It is a known fact that privacy doesn't exist online. Personal data is a commodity, exchanged between the data giants that are Google, Facebook, and countless others. Across the countless privacy scandals that have been surfacing one after another, the conversation about user privacy and security is becoming more important than ever. Cambridge Analytica was found to be harvesting the personal data of over 87 million Facebook profiles that were shared with them by the company in 2015.
In June of 2018, A New York Times report brought to light that Facebook has been retaining several data-sharing partnerships with corporate mega monsters such as Apple, Amazon, and Microsoft. Privacy is an ongoing concern amongst users, and addressing this problem is the definition of improving the user experience.
Due to the digitalization of communication in today’s modern world, we must rely on apps and platforms and blindly hope that the company behind the service is as trustworthy and ethical as they want us to think. The reality is that too much of the responsibility of protecting personal data falls onto the end users.
Good UX design caters to the needs of the user, and a flawed interface can easily lead to vulnerable user privacy and security. The intuitive user experience should be simple, straightforward, and easy. Data breaches are now part of the real risk you must accept in order to keep up with the digitized world. Ensuring that users feel safe, and are safe while using your product should be a given. Security is just as important as any other key feature of a well-designed product with a functional user experience.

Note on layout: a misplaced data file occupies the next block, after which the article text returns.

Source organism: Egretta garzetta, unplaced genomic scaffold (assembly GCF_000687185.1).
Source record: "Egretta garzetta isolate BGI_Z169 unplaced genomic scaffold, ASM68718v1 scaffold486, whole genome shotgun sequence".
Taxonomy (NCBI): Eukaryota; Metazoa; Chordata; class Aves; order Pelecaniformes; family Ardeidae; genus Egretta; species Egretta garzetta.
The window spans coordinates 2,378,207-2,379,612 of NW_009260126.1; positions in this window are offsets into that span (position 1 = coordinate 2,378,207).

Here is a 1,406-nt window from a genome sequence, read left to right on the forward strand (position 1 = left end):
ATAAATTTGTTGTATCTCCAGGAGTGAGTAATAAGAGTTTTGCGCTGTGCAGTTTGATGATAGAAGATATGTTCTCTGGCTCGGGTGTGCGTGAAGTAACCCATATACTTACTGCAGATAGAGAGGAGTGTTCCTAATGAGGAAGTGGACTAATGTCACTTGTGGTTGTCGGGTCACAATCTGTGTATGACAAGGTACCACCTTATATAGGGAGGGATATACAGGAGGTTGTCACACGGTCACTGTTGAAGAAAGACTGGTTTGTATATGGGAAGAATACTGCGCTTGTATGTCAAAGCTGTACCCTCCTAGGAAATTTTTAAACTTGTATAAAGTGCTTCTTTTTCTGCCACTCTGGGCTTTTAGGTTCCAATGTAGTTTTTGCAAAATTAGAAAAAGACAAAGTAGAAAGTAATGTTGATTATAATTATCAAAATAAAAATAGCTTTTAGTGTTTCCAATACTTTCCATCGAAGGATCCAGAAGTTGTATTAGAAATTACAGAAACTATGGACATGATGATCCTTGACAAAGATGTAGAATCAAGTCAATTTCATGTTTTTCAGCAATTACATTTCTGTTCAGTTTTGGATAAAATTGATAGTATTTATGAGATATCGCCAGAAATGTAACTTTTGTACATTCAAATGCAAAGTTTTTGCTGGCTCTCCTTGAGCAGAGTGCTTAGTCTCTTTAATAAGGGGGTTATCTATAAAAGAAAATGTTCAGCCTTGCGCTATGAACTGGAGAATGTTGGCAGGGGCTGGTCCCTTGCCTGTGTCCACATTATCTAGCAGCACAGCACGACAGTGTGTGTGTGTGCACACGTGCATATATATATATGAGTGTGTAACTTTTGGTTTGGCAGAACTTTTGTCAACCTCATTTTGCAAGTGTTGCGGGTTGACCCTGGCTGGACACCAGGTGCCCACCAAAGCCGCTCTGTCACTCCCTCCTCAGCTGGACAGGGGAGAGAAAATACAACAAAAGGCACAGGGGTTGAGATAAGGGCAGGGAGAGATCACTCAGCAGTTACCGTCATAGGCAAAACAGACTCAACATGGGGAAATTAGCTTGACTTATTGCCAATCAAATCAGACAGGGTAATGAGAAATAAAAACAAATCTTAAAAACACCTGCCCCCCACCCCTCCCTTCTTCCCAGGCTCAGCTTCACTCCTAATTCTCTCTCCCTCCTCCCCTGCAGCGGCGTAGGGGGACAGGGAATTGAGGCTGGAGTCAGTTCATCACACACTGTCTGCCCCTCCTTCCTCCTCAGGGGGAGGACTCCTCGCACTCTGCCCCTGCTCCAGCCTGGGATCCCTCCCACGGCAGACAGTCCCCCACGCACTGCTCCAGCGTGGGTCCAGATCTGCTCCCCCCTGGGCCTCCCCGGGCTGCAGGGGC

Security is crucial when producing an effective and trustworthy product. However, it is a fine balance between an effortless and well-flowing product and one that becomes annoying to users due to the number of extra steps it requires.
We have suggested three small ways you can start implementing a better security system while keeping users in mind.
Focusing on Microinteractions
Microinteractions are small interactions that are meant for a single purpose or task They help guide users through the interface and give them visual feedback about whether their actions were successful or not. Microinteractions can be used to better security by communicating with users about why passwords must be a certain length or help walk them through any other security measures that must be taken when creating an account or as a member. Use them to celebrate a user's success when following security measures and completing them.
Maximize User privacy by only asking for essential data.
It is much easier to protect the data of your users if you do not have it in the first place. It may be good to look at all the information you are asking your users to provide via form fields and see if they are all completely necessary. By shortening the form field to only what is needed, you can improve the overall user experience by making the signup process easier and less time-consuming.
Simplify Privacy Policies
Privacy policies are legally required if user data is collected and stored by a company. Ensuring that these privacy policies are simple, concise, and can be understood by your users is important in order to keep users informed.